Becoming a competent reader for learners who have challenges with language and processing, can be achieved with slow but steady progress if there is an understanding of the sequence of steps that challenged learners need to follow to gain access to becoming literate in reading.
The process of learning to read begins early with baby’s first books. The mere process of turning pages, looking at pictures and reading aloud starts the process of understanding about books. The use of the reader’s voice, the words spoken and the inflection of voice in sentence structure all play a part in first knowledge for learners. Laying foundations for reading is vital for the development of young learners. Learners who miss these early steps can have challenges in reading.
Do not be concerned with the age of the challenged learner because that will place certain expectations which will not be met. You need to start at the beginning not where you think the challenged learner should be. It is vital that a child’s reading development level is assessed to gain their understanding of how books work. It is important to access appropriate books for a child with learning challenges in reading.
Small books with colourful pictures and one or two words to describe the picture is your starting point. Books that are textured are also good for encouraging tactile input. Headphones with short stories while turning the page of the book will allow for auditory input and encourage independence and practice with following the story. A child who is challenged in reading will need encouragement to use all their senses to gain maximum input in learning to read,
Syntax, Semantics and Phonics
Learning to read requires an understanding of how language works. To read we need to master three basic skills, syntax, semantics and phonics.
Syntax is the way words go together to make up sentences and paragraphs. When a learner has grasped syntax they have an awareness of written language. Learners understanding syntax will recognize there are starts, stops and pauses in the text. This gives them an introduction to sentences, and the purpose of punctuation. This is a beginner step for a learner who is challenged by reading.
To expose learners to syntax; Read aloud books that rhyme. Use your voice to punctuate. Follow the words with your finger and encourage the learner to do the same. Practice assisted writing and punctuating.
Semantics is the ability to recognize words and what they mean, and the ability to recount a story and discuss a book as a whole. It also means word substitution and differentiating between words with similar meanings.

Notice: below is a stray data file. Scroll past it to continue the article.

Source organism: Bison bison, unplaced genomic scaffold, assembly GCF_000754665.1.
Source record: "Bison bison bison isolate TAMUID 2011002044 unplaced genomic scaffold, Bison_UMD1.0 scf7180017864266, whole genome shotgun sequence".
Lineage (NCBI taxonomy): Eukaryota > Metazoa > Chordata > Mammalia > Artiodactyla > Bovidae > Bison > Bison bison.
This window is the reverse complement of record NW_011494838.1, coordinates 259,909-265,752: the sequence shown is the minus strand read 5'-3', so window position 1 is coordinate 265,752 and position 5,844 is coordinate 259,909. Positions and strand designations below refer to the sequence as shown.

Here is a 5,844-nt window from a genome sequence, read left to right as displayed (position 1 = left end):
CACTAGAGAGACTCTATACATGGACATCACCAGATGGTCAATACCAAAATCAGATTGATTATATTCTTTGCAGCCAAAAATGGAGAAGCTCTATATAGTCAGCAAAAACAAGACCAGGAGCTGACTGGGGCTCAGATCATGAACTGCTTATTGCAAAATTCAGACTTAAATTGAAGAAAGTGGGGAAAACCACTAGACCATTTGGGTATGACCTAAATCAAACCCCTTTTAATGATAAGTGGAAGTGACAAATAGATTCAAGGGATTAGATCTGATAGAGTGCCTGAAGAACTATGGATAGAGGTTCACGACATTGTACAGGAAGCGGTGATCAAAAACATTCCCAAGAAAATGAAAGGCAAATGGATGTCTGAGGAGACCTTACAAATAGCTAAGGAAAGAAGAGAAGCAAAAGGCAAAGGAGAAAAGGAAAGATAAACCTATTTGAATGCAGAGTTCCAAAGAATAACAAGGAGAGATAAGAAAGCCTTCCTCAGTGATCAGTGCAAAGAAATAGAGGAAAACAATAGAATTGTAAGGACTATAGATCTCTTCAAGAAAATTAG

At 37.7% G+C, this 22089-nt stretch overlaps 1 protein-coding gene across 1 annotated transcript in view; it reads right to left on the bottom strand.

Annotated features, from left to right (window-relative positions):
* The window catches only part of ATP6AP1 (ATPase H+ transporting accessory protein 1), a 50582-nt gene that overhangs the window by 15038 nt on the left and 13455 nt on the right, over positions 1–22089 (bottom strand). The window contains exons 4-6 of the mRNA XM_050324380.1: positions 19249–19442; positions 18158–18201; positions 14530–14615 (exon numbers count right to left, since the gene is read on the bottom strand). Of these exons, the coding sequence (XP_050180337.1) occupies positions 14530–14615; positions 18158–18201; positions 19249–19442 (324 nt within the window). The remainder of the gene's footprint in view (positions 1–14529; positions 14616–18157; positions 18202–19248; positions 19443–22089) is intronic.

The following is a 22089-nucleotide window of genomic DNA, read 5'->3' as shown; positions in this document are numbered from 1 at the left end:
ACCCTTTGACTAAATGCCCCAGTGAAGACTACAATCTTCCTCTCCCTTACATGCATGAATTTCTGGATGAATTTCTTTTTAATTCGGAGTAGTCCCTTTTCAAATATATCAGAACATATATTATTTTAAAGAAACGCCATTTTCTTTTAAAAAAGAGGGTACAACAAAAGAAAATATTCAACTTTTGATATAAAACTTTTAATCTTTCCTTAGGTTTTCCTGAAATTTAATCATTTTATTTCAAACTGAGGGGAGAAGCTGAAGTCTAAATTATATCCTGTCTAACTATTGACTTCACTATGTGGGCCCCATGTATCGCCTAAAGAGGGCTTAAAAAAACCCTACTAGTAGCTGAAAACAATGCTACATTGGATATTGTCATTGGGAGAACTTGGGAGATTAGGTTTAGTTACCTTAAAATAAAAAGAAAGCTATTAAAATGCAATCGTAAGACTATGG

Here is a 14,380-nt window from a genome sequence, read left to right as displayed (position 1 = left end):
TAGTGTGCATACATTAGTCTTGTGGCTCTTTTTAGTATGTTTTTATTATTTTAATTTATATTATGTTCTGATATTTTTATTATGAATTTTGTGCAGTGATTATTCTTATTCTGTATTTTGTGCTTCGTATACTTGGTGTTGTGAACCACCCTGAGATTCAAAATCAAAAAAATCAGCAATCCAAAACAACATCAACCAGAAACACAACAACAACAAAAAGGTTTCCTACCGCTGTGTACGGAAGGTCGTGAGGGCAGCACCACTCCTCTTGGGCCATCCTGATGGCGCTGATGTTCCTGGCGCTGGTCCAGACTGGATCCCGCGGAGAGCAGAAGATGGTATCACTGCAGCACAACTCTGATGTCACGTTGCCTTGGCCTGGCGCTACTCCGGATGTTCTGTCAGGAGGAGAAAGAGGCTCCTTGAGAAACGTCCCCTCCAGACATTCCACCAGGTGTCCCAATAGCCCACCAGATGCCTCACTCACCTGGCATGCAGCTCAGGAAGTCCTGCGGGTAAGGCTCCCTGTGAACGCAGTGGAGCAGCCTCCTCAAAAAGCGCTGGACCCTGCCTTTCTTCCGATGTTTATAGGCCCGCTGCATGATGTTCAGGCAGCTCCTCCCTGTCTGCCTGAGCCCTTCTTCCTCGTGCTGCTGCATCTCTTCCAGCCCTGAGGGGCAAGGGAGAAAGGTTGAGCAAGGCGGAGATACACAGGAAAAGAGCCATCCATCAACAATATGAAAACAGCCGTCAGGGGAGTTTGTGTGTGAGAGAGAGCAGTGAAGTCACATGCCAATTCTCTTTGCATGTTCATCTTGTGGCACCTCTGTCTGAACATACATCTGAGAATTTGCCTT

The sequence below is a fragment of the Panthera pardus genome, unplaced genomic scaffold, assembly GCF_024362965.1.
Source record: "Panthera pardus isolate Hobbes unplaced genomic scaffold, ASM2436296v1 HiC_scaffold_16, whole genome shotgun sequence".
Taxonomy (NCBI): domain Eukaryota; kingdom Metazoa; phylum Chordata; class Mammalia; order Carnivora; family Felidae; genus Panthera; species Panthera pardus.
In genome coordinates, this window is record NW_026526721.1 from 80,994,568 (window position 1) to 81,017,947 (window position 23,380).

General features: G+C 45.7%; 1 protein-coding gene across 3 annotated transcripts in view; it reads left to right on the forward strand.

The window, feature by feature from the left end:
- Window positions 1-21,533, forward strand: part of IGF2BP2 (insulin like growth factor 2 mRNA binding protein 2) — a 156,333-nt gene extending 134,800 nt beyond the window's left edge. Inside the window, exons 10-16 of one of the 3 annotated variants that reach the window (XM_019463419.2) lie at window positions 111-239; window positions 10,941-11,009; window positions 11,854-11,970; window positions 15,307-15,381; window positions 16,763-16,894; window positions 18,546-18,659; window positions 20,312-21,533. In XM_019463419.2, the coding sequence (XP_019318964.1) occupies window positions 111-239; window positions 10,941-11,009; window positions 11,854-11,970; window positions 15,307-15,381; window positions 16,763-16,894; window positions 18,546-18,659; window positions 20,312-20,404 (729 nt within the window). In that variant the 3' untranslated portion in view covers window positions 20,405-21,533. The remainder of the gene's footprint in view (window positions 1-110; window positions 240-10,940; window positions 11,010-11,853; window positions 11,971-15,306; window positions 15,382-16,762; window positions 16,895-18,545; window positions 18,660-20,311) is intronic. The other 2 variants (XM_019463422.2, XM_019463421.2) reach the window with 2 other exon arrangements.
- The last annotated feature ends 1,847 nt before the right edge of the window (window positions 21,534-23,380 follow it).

To expose challenged learners to semantics we need to talk about a book as you read it. Read books that tell stories and do a brief recount of the story. Don’t stop at every word the learner does not know but tell them the word so they do not lose the flow of the story. If we wait for a challenged learner to work out the word they will lose interest. This is one of the reasons some challenged readers don’t like to read and so don’t gain essential practice. You will need to keep the flow of the story moving. Challenged readers will need you to read the story with them. Use a quiet voice, so their voice is louder than yours for words they already know, and a louder voice for words not recognised yet. This encourages both auditory and visual input. Stories with repetitive language also give the challenged learner plenty of exposure to the same words and sentences. Reread books regularly especially if the child has a favorite book. If you feel a book is too difficult read it to the child and ask them about the story. Saying it is too difficult will limit their ability to hear stories that they would love to be able to read.
Phonics is the mechanical part of the reading process. This is how language works. The challenged learner needs to be able to know all sounds of the alphabet and the sounds that blends make. Sounding out words is important for reading. Teaching a sound base in phonics is essential for your challenged readers to attain success. You should work through a step by step phonics program and observe that the challenged learner is phonologically aware. To encourage phonological awareness try the following; Read rhyming books. Learn tongue twisters and alliterations. Use alphabet books with pictures and corresponding words and letters, to learn letters and sounds.
Learning to read should be exciting and pleasurable for all learners. It is a lifelong skill and it is remiss of us to not notice that a learner is unable to master the skill. Be observant and quick with intervention for learners who have challenges.
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